My three children spent a combined 22 years in AYSO in Corona del Mar, and many more in Newport Beach Little League, youth basketball and football. I saw a majority of coaches who were talented and giving, and I saw parents who were incredibly supportive.
I also saw some outrageous behavior by parents and coaches. I have decided to write a book, "The Golden Goal," on parenting youth athletes. The book is set to be published in the fall.
When I saw friends of mine charge out of the stands or coaching boxes to yell at kids, umpires or coaches, I knew it was time to discuss these issues. It is supposed to be about the kids.
Written and performance tests are not required to parent a youth athlete. No parenting license is required. But enormous amounts of time and focus go into participation in youth sports and the parenting it requires in a community like ours.
Soccer is usually the first experience a child has in organized sports and comparing his or her talents to other children. It can be a time of extraordinary empowerment. Sports can emphasize important fundamental values like self-respect, self-discipline, teamwork, resilience, perseverance and courage. But it can also be a discouraging time which crushes their self esteem. And the perception of someone as untalented and a loser can spread into teasing and bad treatment at school.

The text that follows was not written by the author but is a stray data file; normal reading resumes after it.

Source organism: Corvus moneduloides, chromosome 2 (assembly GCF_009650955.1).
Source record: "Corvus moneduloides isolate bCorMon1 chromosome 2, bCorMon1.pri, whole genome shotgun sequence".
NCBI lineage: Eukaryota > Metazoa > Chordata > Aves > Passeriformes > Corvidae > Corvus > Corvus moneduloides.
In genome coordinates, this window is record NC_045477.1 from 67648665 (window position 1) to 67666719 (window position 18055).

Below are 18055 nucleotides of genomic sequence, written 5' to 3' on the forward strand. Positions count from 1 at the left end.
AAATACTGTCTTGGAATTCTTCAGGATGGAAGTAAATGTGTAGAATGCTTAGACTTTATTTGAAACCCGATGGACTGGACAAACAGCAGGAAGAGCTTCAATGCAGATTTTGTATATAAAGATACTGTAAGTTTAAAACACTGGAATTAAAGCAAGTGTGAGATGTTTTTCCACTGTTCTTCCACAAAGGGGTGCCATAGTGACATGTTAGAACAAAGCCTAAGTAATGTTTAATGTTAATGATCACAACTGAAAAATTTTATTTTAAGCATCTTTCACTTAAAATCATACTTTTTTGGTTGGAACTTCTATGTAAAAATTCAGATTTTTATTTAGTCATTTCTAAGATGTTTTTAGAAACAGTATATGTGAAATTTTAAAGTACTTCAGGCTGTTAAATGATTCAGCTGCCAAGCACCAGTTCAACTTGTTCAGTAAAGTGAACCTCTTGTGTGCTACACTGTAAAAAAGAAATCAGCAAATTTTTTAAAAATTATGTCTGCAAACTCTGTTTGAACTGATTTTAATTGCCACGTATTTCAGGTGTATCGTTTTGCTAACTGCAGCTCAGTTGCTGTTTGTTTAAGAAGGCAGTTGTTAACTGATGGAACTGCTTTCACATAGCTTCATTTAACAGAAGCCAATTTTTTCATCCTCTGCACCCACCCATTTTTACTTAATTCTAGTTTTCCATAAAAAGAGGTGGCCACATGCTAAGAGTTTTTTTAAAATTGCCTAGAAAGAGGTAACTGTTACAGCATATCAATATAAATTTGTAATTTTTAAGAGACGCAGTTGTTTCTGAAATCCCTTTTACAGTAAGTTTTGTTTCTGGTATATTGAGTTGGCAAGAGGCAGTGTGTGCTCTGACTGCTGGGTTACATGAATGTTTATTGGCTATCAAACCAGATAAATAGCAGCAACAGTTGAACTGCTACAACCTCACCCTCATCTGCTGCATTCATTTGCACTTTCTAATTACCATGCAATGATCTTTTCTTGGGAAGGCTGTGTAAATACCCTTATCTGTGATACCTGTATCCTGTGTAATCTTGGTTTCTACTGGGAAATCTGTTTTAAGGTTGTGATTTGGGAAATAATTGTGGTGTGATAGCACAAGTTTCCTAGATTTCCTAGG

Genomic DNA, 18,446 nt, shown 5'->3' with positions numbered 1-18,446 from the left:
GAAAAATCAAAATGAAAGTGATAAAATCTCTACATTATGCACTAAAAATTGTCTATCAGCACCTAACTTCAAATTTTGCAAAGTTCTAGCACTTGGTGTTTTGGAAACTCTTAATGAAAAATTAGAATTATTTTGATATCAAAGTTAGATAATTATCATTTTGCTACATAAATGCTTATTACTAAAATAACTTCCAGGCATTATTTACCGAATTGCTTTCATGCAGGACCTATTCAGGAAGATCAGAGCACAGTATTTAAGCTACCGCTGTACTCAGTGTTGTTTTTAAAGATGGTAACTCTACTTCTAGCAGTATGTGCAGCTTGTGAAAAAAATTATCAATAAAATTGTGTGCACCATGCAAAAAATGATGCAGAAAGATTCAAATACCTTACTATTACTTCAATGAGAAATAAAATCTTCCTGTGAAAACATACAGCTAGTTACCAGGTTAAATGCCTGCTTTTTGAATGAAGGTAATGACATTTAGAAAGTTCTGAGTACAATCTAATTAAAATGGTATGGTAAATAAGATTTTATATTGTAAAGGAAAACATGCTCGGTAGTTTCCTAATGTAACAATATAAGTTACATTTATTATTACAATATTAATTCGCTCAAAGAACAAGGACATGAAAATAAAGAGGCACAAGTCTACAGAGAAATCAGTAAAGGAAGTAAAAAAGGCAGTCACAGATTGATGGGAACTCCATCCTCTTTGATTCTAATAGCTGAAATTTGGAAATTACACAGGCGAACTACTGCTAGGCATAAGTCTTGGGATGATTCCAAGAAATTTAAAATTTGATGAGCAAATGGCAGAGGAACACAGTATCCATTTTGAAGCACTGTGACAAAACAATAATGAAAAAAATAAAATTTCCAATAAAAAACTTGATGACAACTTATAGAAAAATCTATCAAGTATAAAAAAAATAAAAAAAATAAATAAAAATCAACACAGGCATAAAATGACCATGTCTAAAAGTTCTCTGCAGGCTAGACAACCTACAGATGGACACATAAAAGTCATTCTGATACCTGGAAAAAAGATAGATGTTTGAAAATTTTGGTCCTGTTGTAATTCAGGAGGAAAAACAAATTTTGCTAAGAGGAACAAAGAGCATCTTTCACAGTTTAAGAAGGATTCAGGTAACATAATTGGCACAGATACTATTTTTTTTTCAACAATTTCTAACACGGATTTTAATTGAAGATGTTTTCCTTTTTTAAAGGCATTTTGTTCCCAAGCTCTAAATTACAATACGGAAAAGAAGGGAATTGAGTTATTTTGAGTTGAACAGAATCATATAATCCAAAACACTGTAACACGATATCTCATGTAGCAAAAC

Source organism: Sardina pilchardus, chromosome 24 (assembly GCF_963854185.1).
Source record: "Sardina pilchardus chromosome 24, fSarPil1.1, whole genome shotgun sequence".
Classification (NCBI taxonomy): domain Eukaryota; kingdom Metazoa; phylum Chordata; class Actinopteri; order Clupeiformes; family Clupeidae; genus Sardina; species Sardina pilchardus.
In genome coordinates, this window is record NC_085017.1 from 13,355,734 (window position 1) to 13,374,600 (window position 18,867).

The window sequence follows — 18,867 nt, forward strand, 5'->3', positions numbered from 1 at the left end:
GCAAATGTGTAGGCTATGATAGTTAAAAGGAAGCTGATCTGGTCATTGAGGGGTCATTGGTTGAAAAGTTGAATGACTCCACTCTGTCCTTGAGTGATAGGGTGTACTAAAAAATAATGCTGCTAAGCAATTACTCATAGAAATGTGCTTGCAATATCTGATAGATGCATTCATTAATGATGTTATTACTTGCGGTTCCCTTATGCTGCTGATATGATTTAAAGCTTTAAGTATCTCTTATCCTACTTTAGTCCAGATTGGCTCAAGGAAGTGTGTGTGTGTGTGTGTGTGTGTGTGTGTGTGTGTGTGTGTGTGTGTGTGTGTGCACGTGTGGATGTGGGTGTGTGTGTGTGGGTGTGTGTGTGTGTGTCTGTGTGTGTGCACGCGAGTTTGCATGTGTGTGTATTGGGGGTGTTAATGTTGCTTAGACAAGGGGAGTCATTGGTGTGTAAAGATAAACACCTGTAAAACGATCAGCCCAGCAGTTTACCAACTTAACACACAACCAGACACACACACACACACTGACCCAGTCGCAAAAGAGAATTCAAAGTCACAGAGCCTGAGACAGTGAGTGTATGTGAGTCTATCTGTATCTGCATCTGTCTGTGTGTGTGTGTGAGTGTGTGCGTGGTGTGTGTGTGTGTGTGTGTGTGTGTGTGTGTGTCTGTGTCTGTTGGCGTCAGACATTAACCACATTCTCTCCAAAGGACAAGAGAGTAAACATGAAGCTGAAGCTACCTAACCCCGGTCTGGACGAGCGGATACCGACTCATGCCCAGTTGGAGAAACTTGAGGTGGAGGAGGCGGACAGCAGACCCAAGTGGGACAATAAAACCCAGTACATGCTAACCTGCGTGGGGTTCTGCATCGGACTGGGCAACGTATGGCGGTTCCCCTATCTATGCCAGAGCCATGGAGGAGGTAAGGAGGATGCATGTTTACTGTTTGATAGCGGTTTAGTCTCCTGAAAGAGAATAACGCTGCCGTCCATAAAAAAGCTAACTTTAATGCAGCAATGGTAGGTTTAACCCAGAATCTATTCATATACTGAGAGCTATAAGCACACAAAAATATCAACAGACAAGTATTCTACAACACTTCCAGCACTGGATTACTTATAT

Children model adult behavior: when parents scream at coaches and referees and at their children, that is a powerful example. When coaches treat the composition of their teams with more scouting and maneuvering than NFL teams, and put so much pressure on kids to win, that is another.